The origins of the museum and the institute to which it belongs can be traced back to the national project to map the geology of Spain that was instigated by Queen Isabel II of Spain in 1849. Throughout the time of the project, samples were taken from across Spain and kept in the institute for testing and preservation. However, it wasn’t until 1926 that the institute was given its own purpose-built space, designed by Spanish architect Francisco Javier de Luque along with the mining engineer Primitivo Hernández Sampelayo, who would go on to become the museum’s first director. The museum was inaugurated by King Alfonso XIII on May 24, 1926. The importance of the museum’s collections is double: not only are they an important contribution to the scientific knowledge of Spain but also of important historical relevance as a symbol of Spain’s geological history.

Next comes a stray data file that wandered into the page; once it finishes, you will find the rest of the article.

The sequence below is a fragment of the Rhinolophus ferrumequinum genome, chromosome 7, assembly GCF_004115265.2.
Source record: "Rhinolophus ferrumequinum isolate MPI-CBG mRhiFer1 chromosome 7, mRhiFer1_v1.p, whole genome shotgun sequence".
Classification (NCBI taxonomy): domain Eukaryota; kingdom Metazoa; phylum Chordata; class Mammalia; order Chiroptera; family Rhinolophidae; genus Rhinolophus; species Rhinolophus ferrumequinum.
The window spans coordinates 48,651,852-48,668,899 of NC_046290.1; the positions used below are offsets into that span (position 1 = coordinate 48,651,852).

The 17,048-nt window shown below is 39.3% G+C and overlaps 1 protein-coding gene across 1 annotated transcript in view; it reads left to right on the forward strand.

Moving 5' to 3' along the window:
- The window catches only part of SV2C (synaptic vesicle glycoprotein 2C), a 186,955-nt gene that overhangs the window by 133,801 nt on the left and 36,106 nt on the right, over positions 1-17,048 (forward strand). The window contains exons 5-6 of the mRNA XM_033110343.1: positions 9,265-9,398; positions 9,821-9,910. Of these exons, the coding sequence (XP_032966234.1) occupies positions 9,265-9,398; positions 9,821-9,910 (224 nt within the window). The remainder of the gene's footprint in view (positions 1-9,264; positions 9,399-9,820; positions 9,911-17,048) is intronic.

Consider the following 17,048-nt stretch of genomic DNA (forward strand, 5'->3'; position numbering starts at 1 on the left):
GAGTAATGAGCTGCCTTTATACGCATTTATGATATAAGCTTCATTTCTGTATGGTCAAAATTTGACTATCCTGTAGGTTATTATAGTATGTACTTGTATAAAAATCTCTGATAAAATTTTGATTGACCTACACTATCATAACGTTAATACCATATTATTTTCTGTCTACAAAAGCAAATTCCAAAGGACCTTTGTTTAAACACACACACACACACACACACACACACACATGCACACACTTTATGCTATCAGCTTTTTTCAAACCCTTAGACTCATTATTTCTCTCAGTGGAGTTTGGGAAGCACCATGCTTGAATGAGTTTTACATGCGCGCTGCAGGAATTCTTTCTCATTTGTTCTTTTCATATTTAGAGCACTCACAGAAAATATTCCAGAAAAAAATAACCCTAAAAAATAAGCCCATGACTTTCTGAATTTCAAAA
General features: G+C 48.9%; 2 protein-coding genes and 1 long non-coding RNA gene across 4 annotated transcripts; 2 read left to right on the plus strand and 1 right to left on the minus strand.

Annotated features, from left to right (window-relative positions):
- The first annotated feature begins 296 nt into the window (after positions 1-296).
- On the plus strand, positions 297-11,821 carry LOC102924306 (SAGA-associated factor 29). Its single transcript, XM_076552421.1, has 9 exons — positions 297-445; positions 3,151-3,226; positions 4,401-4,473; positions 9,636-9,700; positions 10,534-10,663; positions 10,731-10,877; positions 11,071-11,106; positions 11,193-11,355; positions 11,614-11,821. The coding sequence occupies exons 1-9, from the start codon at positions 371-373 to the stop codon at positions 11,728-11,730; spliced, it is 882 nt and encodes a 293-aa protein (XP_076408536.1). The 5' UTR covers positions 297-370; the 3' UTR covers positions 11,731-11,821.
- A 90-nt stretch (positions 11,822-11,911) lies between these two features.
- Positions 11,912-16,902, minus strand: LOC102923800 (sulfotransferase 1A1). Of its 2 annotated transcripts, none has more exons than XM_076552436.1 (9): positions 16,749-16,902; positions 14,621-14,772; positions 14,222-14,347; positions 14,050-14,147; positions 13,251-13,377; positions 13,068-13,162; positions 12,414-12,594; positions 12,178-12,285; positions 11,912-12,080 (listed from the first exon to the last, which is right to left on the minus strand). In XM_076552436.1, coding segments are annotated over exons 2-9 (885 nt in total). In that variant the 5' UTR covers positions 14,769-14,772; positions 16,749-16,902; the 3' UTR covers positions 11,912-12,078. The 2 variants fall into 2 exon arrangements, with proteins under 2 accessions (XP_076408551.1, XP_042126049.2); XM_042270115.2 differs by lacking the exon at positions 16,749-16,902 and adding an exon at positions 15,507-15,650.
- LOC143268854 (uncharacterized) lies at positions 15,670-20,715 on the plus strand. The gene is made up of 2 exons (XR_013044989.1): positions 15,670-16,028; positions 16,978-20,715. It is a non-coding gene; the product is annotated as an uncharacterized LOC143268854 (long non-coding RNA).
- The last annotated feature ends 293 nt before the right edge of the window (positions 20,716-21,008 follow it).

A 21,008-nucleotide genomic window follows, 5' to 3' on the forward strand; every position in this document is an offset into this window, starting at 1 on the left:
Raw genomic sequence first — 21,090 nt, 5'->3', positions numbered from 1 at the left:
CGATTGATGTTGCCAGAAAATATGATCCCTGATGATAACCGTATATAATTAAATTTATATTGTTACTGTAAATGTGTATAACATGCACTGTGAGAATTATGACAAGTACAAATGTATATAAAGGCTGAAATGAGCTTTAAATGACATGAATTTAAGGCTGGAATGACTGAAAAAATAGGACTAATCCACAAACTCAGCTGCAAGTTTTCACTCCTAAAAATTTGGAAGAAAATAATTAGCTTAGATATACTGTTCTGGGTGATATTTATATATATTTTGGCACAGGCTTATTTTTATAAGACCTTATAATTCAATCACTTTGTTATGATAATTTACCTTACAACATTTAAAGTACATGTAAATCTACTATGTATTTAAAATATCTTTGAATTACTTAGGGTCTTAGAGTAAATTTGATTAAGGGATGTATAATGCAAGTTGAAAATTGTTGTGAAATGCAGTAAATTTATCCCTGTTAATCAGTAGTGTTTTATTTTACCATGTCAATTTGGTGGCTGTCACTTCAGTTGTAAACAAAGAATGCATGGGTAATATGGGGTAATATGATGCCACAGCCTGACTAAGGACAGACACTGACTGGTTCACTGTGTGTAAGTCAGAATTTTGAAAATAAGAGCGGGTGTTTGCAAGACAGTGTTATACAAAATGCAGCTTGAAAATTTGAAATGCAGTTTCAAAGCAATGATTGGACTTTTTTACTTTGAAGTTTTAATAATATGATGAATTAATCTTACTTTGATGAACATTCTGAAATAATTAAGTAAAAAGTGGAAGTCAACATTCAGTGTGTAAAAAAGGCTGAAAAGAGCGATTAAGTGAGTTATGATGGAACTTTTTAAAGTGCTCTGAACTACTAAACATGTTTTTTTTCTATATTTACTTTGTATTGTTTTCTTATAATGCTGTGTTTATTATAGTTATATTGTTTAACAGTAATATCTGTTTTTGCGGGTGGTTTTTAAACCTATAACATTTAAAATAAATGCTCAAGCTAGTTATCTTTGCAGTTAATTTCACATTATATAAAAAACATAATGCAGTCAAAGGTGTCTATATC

In addition to the permanent collection of the museum, temporary exhibitions are held throughout the year on a range of topics relating to minerals, fossils and rocks including the various social, cultural and economic roles these materials can play in the world. During the summer months, special workshops are organized for children and young adults, and the museum serves as an important learning center throughout the year. Areas of research and learning include geo-scientific cartography, hydrogeology, mineral resources and the impact of mining on the environment, geological risks (including floods, earthquakes, volcanoes, etc.) and geo-diversity.
📅 Mon-Sun and Bank Holidays 9am-2pm